Investor Sentiment

Contrary About Contrarians

By, 12/16/2006

It's that time of year again. Last night us analysts hung up our stockings and left some milk and cookies by our inboxes before taking a long winter's nap. We were hoping for that special something when we arrived the next morning…and our wishes came true! Consensus market forecasts are here! (Actually, some of us would have preferred a Playstation 3, but what can you do?)

Most major economists and forecasters have published their outlooks for 2007. It's still too early to make an official tally, but it's looking like the majority of bigwig economists are expecting another positive single-digit stock return for the year.

Our loyal readers will know why this is significant. If a consensus believes something will happen then by definition of standard market theory it becomes unlikely because the information is priced in. Markets are discounters of all known information—and widely published economist forecasts surely fall into that category. Therefore, something outside of consensus expectation is a more likely outcome. This basic insight has played a key role in helping us successfully navigate bull and bear markets for years.

But it isn't an absolute. While it's true the consensus is usually wrong when it comes to market expectations, that doesn't mean automatically betting on the opposite is necessarily right. Being contrarian just for its own sake is a mistake. You still have to know something others don't; you've still got to glean some unique information and come to an accurate conclusion. This is an important distinction. Often the consensus can be on the right side of the positive or negative ledger, perhaps just not positive or negative enough. Here's a classic example of simple, and wrong, contrarianism:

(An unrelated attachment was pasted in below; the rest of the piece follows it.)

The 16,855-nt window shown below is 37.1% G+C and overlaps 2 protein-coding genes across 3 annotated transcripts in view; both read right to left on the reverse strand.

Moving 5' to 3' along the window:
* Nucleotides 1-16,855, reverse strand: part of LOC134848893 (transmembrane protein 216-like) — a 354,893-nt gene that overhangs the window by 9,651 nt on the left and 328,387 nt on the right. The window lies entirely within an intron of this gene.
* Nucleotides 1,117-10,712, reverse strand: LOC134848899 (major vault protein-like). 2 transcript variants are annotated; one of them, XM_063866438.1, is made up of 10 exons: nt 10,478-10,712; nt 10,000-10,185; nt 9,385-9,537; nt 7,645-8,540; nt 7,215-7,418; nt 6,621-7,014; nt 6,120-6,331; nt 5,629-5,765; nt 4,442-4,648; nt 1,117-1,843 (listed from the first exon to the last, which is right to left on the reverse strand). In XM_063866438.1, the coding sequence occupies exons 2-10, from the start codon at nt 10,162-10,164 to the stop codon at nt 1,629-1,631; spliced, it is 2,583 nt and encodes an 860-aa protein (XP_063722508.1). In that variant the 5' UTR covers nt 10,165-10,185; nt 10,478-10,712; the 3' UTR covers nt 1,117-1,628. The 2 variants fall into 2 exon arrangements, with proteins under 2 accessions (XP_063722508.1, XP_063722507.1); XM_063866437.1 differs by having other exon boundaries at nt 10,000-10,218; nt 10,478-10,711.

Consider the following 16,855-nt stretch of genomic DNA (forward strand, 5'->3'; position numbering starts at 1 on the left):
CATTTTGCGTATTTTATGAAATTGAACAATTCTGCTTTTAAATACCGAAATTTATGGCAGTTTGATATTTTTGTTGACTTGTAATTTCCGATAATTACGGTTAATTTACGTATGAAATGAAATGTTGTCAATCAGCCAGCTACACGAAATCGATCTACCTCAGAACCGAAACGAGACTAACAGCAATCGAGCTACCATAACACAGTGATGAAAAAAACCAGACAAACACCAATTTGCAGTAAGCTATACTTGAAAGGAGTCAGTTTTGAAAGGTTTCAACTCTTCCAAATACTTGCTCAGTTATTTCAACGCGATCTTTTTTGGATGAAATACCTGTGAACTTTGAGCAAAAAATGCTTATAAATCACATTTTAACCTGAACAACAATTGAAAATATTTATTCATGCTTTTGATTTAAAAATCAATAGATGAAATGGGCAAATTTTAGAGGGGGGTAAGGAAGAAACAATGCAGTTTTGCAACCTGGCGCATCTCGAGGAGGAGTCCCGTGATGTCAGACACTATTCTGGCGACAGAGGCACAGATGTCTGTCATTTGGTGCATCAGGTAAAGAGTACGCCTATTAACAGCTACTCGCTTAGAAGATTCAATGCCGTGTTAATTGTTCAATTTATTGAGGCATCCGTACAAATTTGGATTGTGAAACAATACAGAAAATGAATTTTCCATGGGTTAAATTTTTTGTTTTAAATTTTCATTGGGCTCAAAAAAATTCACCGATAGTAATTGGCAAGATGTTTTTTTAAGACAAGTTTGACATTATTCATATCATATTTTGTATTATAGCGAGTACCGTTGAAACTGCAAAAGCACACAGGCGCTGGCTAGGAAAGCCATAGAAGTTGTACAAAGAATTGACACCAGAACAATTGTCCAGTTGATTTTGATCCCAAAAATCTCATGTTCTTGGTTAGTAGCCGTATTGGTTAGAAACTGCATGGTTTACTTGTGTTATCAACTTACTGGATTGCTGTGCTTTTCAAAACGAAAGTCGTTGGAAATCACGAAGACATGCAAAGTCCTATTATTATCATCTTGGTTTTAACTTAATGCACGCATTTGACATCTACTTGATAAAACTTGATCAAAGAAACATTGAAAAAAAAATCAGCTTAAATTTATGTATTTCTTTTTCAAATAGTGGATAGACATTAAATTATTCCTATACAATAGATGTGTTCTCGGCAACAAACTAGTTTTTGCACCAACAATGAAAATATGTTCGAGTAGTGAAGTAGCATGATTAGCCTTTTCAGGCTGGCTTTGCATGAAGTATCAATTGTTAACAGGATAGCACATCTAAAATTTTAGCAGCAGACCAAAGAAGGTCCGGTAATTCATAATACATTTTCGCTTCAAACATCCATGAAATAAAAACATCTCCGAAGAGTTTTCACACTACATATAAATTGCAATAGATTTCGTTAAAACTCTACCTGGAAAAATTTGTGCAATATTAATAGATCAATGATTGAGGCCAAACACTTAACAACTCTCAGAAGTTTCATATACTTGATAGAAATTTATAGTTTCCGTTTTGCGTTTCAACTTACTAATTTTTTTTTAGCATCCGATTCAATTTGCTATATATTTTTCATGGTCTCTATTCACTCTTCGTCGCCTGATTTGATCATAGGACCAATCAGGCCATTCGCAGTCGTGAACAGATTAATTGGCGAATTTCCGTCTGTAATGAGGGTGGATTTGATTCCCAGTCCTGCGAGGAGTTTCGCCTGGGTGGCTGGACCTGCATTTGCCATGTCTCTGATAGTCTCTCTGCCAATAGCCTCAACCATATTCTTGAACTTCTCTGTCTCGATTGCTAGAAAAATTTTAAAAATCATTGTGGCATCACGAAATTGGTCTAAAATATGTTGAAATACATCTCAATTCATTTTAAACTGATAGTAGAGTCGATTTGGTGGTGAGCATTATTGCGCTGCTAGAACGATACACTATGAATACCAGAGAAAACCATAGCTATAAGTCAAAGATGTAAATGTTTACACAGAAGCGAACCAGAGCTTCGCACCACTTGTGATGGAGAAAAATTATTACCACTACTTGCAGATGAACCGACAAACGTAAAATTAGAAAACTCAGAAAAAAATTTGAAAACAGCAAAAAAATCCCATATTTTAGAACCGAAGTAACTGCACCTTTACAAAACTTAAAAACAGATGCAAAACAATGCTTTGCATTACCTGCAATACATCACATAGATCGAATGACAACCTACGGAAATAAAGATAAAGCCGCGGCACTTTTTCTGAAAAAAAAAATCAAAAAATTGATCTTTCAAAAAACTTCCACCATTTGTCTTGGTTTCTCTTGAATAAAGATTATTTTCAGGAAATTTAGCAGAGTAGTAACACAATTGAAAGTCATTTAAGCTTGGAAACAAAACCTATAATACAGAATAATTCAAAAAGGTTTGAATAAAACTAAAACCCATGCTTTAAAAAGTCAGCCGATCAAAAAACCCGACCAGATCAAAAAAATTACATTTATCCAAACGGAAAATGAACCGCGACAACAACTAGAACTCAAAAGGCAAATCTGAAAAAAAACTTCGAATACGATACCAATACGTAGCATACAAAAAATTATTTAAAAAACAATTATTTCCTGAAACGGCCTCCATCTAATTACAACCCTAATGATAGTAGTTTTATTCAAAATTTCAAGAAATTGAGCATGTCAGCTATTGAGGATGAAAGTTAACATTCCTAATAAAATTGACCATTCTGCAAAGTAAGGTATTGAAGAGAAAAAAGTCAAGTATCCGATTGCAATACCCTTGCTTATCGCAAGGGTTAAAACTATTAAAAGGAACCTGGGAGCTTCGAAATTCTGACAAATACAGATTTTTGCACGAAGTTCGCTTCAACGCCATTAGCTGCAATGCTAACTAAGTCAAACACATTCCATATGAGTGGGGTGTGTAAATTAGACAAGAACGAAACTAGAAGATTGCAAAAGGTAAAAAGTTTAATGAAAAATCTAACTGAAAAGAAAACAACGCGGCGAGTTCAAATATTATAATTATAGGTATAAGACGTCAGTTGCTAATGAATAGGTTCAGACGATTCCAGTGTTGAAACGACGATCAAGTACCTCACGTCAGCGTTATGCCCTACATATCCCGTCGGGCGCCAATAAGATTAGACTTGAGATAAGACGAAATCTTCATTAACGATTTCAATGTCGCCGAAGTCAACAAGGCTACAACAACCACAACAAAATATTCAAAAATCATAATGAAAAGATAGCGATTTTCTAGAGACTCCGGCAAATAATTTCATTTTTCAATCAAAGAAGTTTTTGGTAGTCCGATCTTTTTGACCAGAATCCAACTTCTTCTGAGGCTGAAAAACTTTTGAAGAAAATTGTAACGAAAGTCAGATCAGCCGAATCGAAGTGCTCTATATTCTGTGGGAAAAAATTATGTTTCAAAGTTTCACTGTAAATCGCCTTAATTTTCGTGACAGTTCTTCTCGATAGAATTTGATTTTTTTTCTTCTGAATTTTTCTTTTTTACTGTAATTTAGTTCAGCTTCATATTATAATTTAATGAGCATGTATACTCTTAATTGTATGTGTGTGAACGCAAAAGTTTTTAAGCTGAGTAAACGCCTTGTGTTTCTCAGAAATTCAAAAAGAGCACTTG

Commentary: Surprising Contrarian Sentiment Hints Bull Market Isn't Done Yet
By Mark Hulbert, MarketWatch

The article says that we should be bullish because most are pessimistic. And to an extent this is true. But we still need proper, fundamental insights to prove that the pessimistic consensus is wrong. Things could actually be worse than what's widely thought! (It's not. Things are in fact much more positive than most believe at the moment.)

So, we know a single-digit positive stock market return in 2007 is less likely than alternative outcomes because that's the consensus. The next challenge is to forecast which side things will fall on—more negative or more positive? A cursory study of the consistent (and underappreciated) positive economic fundamentals we've reported on this site points to another potentially very positive year for stocks. (Note: we won't make an official forecast for another few weeks.)

Discount the consensus, but don't be contrary just for contrary's sake. See what others can't, find out how your brain might be tricking you, and fathom what the consensus cannot. That's the way to invest.

*The content contained in this article represents only the opinions and viewpoints of the Fisher Investments editorial staff.

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*The content contained in this article represents only the opinions and viewpoints of the Fisher Investments editorial staff.


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